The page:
Sunday, May 20, 2012
Embroidery for winding down and thinking. It really does feel like this process makes me more concientious in other aspects of my drawing. Probably because when you draw with thread you have to go so slow, and think of every stitch and how it will effect the overall impact of the object you're creating.
Friday, May 18, 2012
|thinkin' about girl talk at the beach|
|thinkin' about adventures and family|
|thinkin' about Bimbl and the believability of his design. Should cartoons focus on the mark making/ drawing or the creation of a completely believable world? What do the rest of his people look like, yada yada yada|
Sunday, May 13, 2012
I devised a plan to make a zine so that I could explore this sketchy playful ink drawing thing I had gotten into. And so I showed my instructor all these half baked stream of conciousness drawings and was told that I was being lazy and that I shouldn't rely on my ability to make quaint charming imagery. Now, you can call me a lot of things, but lazy or un genuine is not one of them. Needless to say I'm now doing a linear comic/ story board and all these drawings were kind of abandoned.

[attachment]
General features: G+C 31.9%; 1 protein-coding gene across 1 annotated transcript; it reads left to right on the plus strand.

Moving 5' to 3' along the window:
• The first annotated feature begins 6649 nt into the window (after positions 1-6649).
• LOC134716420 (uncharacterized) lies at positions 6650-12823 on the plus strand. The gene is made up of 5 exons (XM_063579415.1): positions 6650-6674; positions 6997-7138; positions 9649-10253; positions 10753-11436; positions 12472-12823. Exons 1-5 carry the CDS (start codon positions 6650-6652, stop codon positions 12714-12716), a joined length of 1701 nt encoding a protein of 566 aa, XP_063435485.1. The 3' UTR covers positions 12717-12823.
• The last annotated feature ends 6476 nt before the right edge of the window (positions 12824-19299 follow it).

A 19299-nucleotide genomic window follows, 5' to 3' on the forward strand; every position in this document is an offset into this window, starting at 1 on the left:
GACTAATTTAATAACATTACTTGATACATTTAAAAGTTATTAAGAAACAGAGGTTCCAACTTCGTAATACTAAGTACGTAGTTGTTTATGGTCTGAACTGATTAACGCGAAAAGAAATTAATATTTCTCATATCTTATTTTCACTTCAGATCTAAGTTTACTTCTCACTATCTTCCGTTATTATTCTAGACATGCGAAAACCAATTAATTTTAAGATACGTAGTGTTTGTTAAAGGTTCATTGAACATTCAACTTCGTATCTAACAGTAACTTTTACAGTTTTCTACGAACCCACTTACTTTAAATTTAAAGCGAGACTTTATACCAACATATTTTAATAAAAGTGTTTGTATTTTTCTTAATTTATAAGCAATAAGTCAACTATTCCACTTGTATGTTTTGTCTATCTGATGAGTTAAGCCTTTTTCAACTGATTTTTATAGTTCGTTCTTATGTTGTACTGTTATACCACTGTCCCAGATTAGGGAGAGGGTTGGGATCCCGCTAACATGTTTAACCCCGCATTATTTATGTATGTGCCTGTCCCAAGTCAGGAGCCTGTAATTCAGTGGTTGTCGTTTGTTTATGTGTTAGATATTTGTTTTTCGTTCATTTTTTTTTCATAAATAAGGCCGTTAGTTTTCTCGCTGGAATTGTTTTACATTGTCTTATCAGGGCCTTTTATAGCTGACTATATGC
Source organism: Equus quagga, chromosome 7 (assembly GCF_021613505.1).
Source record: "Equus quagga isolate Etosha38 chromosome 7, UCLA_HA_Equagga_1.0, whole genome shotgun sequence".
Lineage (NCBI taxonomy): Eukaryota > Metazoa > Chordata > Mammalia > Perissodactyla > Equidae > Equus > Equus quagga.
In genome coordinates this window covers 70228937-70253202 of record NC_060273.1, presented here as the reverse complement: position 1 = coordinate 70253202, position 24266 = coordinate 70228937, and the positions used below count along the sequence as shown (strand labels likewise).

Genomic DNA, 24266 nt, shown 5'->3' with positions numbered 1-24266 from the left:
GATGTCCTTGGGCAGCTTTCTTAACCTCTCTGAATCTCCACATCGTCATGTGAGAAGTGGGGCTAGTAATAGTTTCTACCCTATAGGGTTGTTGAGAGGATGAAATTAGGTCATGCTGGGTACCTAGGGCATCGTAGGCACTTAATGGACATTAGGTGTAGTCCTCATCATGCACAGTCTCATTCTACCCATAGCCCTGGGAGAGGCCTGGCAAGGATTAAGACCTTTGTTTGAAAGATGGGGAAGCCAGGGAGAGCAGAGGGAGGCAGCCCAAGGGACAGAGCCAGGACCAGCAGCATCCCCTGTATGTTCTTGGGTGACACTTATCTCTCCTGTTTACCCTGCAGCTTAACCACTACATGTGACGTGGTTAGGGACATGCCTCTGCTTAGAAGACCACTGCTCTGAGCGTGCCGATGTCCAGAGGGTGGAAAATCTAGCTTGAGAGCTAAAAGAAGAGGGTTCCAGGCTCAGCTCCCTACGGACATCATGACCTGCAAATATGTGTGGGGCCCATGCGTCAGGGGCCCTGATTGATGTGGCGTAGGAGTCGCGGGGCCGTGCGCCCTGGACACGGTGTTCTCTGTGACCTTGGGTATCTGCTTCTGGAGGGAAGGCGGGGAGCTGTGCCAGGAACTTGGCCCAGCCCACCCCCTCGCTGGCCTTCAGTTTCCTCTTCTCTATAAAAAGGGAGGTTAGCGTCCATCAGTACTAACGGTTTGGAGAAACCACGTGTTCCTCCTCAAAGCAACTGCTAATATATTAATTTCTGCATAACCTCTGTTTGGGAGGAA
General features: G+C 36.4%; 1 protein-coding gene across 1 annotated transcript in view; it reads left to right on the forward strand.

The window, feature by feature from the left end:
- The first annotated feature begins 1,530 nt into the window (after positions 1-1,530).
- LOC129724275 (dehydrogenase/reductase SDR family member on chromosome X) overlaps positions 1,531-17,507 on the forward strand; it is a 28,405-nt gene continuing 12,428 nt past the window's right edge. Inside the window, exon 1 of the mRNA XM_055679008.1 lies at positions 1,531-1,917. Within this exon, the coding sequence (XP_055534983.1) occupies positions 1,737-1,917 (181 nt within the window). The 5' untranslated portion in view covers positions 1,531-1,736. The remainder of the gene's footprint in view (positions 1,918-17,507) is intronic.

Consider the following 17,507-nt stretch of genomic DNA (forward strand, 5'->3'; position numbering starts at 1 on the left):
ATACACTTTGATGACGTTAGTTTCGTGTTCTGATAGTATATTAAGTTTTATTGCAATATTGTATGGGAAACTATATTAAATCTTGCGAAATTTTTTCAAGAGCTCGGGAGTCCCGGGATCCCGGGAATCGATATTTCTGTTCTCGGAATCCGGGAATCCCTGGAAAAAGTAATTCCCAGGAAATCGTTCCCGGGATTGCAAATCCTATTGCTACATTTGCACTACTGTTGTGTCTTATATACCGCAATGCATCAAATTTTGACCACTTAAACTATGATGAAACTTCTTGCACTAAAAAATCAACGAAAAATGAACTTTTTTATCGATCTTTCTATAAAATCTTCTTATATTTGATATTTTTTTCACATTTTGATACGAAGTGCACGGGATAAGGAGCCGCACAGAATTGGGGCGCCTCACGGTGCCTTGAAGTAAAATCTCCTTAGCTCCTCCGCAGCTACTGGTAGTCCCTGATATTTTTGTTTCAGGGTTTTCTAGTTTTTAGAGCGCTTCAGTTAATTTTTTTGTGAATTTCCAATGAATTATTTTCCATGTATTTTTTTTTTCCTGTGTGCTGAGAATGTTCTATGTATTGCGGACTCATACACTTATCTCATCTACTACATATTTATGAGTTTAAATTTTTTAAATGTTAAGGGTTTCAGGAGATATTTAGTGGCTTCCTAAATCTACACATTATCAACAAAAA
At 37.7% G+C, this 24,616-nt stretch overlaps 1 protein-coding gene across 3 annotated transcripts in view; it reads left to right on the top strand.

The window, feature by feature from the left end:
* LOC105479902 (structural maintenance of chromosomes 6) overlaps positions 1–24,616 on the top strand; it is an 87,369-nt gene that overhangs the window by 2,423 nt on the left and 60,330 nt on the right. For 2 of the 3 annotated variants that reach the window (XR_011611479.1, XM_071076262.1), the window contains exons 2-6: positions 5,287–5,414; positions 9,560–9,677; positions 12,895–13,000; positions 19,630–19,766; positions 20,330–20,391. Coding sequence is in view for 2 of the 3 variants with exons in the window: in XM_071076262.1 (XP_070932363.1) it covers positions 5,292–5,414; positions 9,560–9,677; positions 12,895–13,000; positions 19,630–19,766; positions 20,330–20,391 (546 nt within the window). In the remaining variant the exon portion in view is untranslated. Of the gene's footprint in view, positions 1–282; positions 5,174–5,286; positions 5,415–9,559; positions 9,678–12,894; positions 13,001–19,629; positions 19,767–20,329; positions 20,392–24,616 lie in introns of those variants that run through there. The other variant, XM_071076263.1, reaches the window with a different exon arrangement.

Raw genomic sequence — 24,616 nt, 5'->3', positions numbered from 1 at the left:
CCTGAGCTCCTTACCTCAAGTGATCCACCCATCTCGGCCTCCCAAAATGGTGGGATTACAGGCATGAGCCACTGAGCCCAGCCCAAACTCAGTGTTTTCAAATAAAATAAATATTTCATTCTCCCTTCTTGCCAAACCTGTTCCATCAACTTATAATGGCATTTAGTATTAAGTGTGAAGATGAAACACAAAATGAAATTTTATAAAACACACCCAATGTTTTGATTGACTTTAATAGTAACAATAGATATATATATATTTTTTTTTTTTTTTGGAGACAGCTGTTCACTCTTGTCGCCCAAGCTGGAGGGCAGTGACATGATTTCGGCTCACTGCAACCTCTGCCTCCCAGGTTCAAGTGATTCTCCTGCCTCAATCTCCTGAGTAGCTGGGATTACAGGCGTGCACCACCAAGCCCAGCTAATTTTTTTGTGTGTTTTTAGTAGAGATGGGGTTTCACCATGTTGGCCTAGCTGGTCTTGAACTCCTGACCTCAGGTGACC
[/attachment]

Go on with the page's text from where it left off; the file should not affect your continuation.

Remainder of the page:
Putting them together now, I can see that It was going somewhere really great.
Throughout the 4 years of attending art school, I'm repeatedly struck by the lack of patience teachers have or their flexibility when it comes to approaching their students different learning styles. There's no joy in the process and there's an overarching paranoia that makes some (I know, I know, NOT ALL) instructors jump in and try and save their students to just place them on a safe and recognizable path. I can see it in myself when I'm helping in the after school programs at SAGA, it's hard to see those put in your charge struggle. But dang, you just gotta grit your teeth sometimes and let them sweat and figure stuff out on their own. Especially in art where ones survival depends on finding a completely personalized visual language that bridges artist and viewer.